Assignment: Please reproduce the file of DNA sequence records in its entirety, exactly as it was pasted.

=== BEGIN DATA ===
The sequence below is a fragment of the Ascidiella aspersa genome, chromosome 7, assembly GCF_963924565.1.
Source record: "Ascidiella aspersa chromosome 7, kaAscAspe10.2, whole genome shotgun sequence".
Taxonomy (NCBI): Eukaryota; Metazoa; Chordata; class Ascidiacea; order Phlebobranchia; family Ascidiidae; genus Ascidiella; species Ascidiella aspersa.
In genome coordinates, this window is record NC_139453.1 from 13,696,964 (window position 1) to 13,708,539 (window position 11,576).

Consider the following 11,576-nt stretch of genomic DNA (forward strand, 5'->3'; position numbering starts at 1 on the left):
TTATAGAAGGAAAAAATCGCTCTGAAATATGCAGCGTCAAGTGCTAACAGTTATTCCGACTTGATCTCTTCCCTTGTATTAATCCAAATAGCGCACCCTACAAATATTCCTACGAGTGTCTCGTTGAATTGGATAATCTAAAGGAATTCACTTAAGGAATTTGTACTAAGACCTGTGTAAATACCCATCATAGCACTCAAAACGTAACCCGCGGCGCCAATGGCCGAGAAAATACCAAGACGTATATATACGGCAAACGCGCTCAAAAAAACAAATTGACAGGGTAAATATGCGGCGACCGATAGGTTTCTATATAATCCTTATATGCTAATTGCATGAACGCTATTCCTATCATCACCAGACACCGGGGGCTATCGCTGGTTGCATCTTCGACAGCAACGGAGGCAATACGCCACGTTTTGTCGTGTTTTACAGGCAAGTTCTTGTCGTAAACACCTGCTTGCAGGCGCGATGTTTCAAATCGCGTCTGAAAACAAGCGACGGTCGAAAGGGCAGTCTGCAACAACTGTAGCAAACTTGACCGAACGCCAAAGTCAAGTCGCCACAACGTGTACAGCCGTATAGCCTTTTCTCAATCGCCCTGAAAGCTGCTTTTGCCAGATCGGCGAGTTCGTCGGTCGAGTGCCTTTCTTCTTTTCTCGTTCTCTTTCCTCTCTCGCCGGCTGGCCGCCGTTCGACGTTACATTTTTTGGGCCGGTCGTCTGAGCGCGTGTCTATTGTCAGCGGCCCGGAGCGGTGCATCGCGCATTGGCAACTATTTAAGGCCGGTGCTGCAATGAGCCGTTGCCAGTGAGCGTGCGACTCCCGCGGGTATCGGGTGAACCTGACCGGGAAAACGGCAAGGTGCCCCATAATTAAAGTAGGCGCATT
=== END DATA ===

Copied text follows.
The sequence below is a fragment of the Ascidiella aspersa genome, chromosome 7, assembly GCF_963924565.1.
Source record: "Ascidiella aspersa chromosome 7, kaAscAspe10.2, whole genome shotgun sequence".
Taxonomy (NCBI): Eukaryota; Metazoa; Chordata; class Ascidiacea; order Phlebobranchia; family Ascidiidae; genus Ascidiella; species Ascidiella aspersa.
In genome coordinates, this window is record NC_139453.1 from 13,696,964 (window position 1) to 13,708,539 (window position 11,576).

Consider the following 11,576-nt stretch of genomic DNA (forward strand, 5'->3'; position numbering starts at 1 on the left):
TTATAGAAGGAAAAAATCGCTCTGAAATATGCAGCGTCAAGTGCTAACAGTTATTCCGACTTGATCTCTTCCCTTGTATTAATCCAAATAGCGCACCCTACAAATATTCCTACGAGTGTCTCGTTGAATTGGATAATCTAAAGGAATTCACTTAAGGAATTTGTACTAAGACCTGTGTAAATACCCATCATAGCACTCAAAACGTAACCCGCGGCGCCAATGGCCGAGAAAATACCAAGACGTATATATACGGCAAACGCGCTCAAAAAAACAAATTGACAGGGTAAATATGCGGCGACCGATAGGTTTCTATATAATCCTTATATGCTAATTGCATGAACGCTATTCCTATCATCACCAGACACCGGGGGCTATCGCTGGTTGCATCTTCGACAGCAACGGAGGCAATACGCCACGTTTTGTCGTGTTTTACAGGCAAGTTCTTGTCGTAAACACCTGCTTGCAGGCGCGATGTTTCAAATCGCGTCTGAAAACAAGCGACGGTCGAAAGGGCAGTCTGCAACAACTGTAGCAAACTTGACCGAACGCCAAAGTCAAGTCGCCACAACGTGTACAGCCGTATAGCCTTTTCTCAATCGCCCTGAAAGCTGCTTTTGCCAGATCGGCGAGTTCGTCGGTCGAGTGCCTTTCTTCTTTTCTCGTTCTCTTTCCTCTCTCGCCGGCTGGCCGCCGTTCGACGTTACATTTTTTGGGCCGGTCGTCTGAGCGCGTGTCTATTGTCAGCGGCCCGGAGCGGTGCATCGCGCATTGGCAACTATTTAAGGCCGGTGCTGCAATGAGCCGTTGCCAGTGAGCGTGCGACTCCCGCGGGTATCGGGTGAACCTGACCGGGAAAACGGCAAGGTGCCCCATAATTAAAGTAGGCGCATT